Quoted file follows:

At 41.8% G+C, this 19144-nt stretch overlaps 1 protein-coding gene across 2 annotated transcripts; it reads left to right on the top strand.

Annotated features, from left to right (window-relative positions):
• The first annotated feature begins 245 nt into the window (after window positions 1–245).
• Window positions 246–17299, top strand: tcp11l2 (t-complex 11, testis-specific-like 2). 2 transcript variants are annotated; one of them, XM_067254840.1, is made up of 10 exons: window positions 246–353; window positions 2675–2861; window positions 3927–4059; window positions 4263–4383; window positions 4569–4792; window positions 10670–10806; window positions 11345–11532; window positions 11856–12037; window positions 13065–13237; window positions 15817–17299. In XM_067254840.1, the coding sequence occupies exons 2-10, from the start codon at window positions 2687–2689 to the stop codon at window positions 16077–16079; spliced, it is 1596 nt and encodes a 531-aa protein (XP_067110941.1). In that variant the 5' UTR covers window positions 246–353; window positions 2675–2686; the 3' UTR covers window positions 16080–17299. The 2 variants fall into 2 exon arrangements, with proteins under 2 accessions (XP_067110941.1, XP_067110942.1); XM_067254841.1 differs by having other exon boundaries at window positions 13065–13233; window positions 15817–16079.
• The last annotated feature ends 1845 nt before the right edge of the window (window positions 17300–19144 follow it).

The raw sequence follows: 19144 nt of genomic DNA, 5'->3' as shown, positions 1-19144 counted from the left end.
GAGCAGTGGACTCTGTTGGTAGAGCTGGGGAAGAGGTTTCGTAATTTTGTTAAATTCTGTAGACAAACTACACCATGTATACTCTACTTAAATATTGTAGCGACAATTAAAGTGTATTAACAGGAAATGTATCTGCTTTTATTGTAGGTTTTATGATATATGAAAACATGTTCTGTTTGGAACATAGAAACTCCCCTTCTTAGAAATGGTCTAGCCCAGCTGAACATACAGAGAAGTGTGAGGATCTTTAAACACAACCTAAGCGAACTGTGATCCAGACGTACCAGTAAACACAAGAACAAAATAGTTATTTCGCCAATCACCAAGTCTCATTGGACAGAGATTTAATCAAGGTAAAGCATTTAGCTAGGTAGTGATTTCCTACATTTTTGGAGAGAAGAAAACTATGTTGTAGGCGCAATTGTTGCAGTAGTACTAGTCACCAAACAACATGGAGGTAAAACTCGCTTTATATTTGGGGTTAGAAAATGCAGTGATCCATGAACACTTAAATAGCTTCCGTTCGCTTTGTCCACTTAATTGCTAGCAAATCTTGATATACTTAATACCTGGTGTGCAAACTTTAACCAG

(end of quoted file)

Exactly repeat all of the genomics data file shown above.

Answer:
At 41.8% G+C, this 19144-nt stretch overlaps 1 protein-coding gene across 2 annotated transcripts; it reads left to right on the top strand.

Annotated features, from left to right (window-relative positions):
• The first annotated feature begins 245 nt into the window (after window positions 1–245).
• Window positions 246–17299, top strand: tcp11l2 (t-complex 11, testis-specific-like 2). 2 transcript variants are annotated; one of them, XM_067254840.1, is made up of 10 exons: window positions 246–353; window positions 2675–2861; window positions 3927–4059; window positions 4263–4383; window positions 4569–4792; window positions 10670–10806; window positions 11345–11532; window positions 11856–12037; window positions 13065–13237; window positions 15817–17299. In XM_067254840.1, the coding sequence occupies exons 2-10, from the start codon at window positions 2687–2689 to the stop codon at window positions 16077–16079; spliced, it is 1596 nt and encodes a 531-aa protein (XP_067110941.1). In that variant the 5' UTR covers window positions 246–353; window positions 2675–2686; the 3' UTR covers window positions 16080–17299. The 2 variants fall into 2 exon arrangements, with proteins under 2 accessions (XP_067110941.1, XP_067110942.1); XM_067254841.1 differs by having other exon boundaries at window positions 13065–13233; window positions 15817–16079.
• The last annotated feature ends 1845 nt before the right edge of the window (window positions 17300–19144 follow it).

The raw sequence follows: 19144 nt of genomic DNA, 5'->3' as shown, positions 1-19144 counted from the left end.
GAGCAGTGGACTCTGTTGGTAGAGCTGGGGAAGAGGTTTCGTAATTTTGTTAAATTCTGTAGACAAACTACACCATGTATACTCTACTTAAATATTGTAGCGACAATTAAAGTGTATTAACAGGAAATGTATCTGCTTTTATTGTAGGTTTTATGATATATGAAAACATGTTCTGTTTGGAACATAGAAACTCCCCTTCTTAGAAATGGTCTAGCCCAGCTGAACATACAGAGAAGTGTGAGGATCTTTAAACACAACCTAAGCGAACTGTGATCCAGACGTACCAGTAAACACAAGAACAAAATAGTTATTTCGCCAATCACCAAGTCTCATTGGACAGAGATTTAATCAAGGTAAAGCATTTAGCTAGGTAGTGATTTCCTACATTTTTGGAGAGAAGAAAACTATGTTGTAGGCGCAATTGTTGCAGTAGTACTAGTCACCAAACAACATGGAGGTAAAACTCGCTTTATATTTGGGGTTAGAAAATGCAGTGATCCATGAACACTTAAATAGCTTCCGTTCGCTTTGTCCACTTAATTGCTAGCAAATCTTGATATACTTAATACCTGGTGTGCAAACTTTAACCAG